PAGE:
From January 1, 2012, the premiums for the Home Protection Scheme (HPS) will drop by 12%. I think this news has gone under the radar because of the small numbers involved. But let’s not lose sight of its possible significance: this comes on the heels of earlier cooling measures, and suggests the policy toward affordable housing didn’t end with stamp duties. In this article, I ponder what the lower premiums might mean:
Lower HPS Premiums were unexpected; like opening the door and seeing Santa Claus, then getting all embarrassed that I never quite believed. Speculatively, it might indicate the following:
- More moves towards affordable housing
- More moves to stretch our CPF
- Competition against private sector insurance
What’s HPS Anyway?
The Housing Protection Scheme (HPS) is a mandatory mortgage-reducing insurance scheme. It started in 1981, and applies to people who use their CPF to pay their housing loan (as opposed to getting a bank loan). Because really, what else can you use the CPF money for?
In the event you end up dead before 65, or permanently incapacitated, the HPS helps to pay off the remainder of your home loan. So yeah, they can extract payment over your dead body.
Anyway, HPS premiums vary based on different factors, but for someone aged 25 – 30, it’s typically $230 a year. A 12% reduction will drop that to $202.40. According to Minister of State for Manpower and National Development Mr. Tan Chuan Jin, about 80% of HPS contributors will be affected. The remaining 20% are already paying subsidised rates.
But besides a week of value meals at Burger King, what else could this mean?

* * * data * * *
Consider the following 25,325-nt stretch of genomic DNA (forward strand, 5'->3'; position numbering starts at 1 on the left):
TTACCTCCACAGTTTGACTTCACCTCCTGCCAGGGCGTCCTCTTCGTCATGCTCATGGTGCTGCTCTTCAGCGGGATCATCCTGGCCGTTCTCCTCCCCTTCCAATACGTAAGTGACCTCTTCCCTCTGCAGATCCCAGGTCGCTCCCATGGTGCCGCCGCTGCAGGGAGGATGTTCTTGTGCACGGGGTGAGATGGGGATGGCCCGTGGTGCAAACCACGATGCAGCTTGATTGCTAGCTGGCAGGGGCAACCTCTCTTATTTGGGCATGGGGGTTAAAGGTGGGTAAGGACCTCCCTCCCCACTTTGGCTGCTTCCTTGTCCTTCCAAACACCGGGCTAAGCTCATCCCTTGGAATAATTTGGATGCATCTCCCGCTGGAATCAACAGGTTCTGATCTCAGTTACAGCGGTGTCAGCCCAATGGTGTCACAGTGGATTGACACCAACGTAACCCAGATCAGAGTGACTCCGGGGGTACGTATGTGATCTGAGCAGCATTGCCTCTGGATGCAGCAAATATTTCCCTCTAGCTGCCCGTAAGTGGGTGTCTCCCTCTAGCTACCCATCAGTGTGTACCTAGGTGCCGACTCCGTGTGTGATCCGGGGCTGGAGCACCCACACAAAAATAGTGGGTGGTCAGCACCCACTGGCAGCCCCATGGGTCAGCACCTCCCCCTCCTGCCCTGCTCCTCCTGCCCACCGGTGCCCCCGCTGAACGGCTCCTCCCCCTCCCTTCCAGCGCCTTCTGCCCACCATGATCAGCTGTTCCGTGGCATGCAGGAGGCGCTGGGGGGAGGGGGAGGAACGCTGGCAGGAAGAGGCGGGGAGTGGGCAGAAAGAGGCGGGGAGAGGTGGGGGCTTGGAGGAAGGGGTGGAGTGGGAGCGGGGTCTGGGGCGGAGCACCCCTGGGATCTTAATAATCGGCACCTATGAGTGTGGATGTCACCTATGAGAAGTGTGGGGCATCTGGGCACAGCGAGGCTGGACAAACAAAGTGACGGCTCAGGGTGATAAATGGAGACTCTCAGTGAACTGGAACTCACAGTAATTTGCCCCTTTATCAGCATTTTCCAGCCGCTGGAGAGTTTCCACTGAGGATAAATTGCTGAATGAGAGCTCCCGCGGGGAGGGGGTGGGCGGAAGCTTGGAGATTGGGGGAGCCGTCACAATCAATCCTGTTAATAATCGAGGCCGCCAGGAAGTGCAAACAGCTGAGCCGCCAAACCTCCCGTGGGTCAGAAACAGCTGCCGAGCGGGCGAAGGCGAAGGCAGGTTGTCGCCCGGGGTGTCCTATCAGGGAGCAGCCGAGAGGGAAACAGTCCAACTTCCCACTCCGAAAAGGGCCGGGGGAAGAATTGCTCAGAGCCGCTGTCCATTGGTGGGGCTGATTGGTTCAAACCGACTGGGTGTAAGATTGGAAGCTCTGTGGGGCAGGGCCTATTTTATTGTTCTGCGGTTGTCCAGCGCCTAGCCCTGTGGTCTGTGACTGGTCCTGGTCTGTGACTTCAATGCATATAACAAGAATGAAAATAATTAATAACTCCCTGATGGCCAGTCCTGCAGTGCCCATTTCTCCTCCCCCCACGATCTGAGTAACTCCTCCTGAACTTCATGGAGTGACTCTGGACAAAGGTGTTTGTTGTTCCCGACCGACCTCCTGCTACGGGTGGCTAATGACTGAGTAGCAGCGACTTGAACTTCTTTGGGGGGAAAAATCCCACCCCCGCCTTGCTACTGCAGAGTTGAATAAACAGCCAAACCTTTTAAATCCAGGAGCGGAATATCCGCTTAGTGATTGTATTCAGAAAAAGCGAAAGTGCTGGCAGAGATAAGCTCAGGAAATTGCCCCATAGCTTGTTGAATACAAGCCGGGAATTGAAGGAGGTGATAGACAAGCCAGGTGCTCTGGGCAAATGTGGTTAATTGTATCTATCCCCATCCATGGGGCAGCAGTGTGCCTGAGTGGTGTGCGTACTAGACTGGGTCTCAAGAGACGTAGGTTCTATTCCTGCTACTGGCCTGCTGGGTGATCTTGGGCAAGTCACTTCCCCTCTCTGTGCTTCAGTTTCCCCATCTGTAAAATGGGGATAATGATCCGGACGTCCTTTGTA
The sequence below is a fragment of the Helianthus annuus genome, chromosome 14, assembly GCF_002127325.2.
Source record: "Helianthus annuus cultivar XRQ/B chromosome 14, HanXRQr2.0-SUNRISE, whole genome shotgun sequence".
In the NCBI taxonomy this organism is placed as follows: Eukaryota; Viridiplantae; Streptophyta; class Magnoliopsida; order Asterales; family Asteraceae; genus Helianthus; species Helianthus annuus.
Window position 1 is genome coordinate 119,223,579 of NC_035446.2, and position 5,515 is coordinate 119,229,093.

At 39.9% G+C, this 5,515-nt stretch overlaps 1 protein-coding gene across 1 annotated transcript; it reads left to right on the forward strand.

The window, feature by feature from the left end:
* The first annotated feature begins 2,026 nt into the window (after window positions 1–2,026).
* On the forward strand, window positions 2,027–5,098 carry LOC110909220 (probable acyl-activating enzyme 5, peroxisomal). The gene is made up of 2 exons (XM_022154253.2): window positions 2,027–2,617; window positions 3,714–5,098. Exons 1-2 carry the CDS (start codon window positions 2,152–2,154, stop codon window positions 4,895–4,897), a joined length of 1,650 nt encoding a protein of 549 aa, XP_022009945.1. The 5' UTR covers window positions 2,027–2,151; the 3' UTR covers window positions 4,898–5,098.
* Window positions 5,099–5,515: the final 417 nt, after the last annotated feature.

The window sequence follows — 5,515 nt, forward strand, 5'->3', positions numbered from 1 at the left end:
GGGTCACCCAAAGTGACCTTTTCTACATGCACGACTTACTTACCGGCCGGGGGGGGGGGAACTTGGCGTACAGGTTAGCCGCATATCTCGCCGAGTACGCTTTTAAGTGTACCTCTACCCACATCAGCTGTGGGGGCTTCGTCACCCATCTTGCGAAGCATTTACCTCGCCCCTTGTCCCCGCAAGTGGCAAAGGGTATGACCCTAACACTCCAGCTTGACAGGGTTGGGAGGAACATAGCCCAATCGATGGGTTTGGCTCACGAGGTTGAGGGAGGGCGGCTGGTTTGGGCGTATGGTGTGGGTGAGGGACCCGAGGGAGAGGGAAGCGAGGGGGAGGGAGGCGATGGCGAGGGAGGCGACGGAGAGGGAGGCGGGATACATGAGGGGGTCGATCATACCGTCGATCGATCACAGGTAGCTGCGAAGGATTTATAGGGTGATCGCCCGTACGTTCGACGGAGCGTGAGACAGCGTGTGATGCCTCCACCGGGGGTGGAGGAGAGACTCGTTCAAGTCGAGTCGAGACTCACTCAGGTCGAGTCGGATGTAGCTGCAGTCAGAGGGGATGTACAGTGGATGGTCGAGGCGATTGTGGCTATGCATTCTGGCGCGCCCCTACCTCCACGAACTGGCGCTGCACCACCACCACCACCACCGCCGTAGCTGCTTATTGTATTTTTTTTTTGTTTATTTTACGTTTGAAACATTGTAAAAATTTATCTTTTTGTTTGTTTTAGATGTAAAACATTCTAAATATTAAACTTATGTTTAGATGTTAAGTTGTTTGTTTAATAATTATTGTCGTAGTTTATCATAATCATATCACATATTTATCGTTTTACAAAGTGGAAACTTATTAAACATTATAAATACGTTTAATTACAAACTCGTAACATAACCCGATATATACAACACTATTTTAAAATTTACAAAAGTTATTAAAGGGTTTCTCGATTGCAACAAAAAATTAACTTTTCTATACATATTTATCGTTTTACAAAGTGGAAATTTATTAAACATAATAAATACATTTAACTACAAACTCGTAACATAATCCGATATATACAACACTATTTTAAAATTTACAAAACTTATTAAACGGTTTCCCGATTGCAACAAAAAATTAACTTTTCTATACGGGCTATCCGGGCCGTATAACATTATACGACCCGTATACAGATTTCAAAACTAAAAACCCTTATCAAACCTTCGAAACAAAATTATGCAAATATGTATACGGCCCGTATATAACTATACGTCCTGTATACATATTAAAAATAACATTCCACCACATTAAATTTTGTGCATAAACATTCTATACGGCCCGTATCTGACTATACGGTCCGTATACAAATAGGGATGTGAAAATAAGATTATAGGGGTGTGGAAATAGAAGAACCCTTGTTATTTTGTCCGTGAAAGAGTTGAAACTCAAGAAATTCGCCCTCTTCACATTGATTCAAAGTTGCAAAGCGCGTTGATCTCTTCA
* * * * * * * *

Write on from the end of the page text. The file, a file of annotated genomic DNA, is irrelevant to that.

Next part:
1. More Moves toward Affordable Housing
Comparing the lower premiums to the new stamp duty is like comparing a punctured kiddy pool float to the sinking of the Titanic. But there’s a similar, underlying theme at work: these efforts address long ignored issue of affordable housing.
The government is reacting to the the last general election. While the dramatic timing seems orchestrated, we’re at least getting a rise out of them. I’m being an optimist, but I think lower HPS premiums are a good sign. Affordable housing isn’t restricted to slowing foreign purchases, or kicking property speculators in the metaphorical crotch. It also means lowering existing prices, and lower HPS premiums are a step in the right direction.
2. More Moves to Stretch Our CPF
Singapore’s approximate inflation rate is 5.4%, and our CPF growth is around 2.5%. It’s like trying to put out a fire with spit. Right now, every little bit that stretches our CPF savings will help.
The worry is the most obvious answer to stretching our CPF: Make us contribute more. Since that’s the kind of solution that involves riot shields and water cannons, let’s not go there. Let’s make the lowered premiums a precedent: make the CPF last by lowering costs, instead of pushing back pay out dates or demanding more.
12% savings may not seem like much, but housing loans take a long time to repay. Over a period of 20 or 25 years, the amount is significant.
3. Competition With Private Sector Insurance
Private sector insurers are probably going to review their mortgage insurance costs. Before the reduction of HPS premiums, private insurers had a definite edge. While their premiums matched the HPS, the range of their coverage was wider.
HPS only covers permanent disability and death, whereas private insurers also cover critical and terminal illness. Likewise, HPS is not transferable; buy a new house, and you’ll need a new HPS policy. As such, people “in the know” overwhelmingly opt for private insurance. HPS needs the reduced premiums to make it a serious contender.
With lower premiums, the HPS is facing private sector insurance at a more competitive level. However, I estimate that long before the second quarter of next year, private sector insurers will match the HPS premiums. Best case scenario? They price-war each other even further, and I break out the popcorn.
Either way, it’s great news for HDB owners. Let’s hope there’s more to come.
Do the lower premiums make a big difference to you? Comment and let us know!